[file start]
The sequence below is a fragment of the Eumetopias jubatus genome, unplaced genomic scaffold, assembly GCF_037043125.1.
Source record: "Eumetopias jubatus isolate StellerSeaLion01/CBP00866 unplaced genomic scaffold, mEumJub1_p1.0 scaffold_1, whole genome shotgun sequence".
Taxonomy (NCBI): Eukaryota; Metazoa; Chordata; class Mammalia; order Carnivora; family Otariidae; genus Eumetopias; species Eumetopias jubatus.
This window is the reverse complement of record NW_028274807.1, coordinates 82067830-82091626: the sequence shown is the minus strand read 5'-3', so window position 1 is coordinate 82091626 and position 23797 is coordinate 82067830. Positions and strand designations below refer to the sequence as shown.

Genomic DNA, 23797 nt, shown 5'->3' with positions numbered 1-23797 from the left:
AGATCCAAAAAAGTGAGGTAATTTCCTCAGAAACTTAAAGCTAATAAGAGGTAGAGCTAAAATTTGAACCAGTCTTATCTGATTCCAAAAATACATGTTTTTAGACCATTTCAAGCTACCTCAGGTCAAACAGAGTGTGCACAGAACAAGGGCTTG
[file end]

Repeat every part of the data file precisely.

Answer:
The sequence below is a fragment of the Eumetopias jubatus genome, unplaced genomic scaffold, assembly GCF_037043125.1.
Source record: "Eumetopias jubatus isolate StellerSeaLion01/CBP00866 unplaced genomic scaffold, mEumJub1_p1.0 scaffold_1, whole genome shotgun sequence".
Taxonomy (NCBI): Eukaryota; Metazoa; Chordata; class Mammalia; order Carnivora; family Otariidae; genus Eumetopias; species Eumetopias jubatus.
This window is the reverse complement of record NW_028274807.1, coordinates 82067830-82091626: the sequence shown is the minus strand read 5'-3', so window position 1 is coordinate 82091626 and position 23797 is coordinate 82067830. Positions and strand designations below refer to the sequence as shown.

Genomic DNA, 23797 nt, shown 5'->3' with positions numbered 1-23797 from the left:
AGATCCAAAAAAGTGAGGTAATTTCCTCAGAAACTTAAAGCTAATAAGAGGTAGAGCTAAAATTTGAACCAGTCTTATCTGATTCCAAAAATACATGTTTTTAGACCATTTCAAGCTACCTCAGGTCAAACAGAGTGTGCACAGAACAAGGGCTTG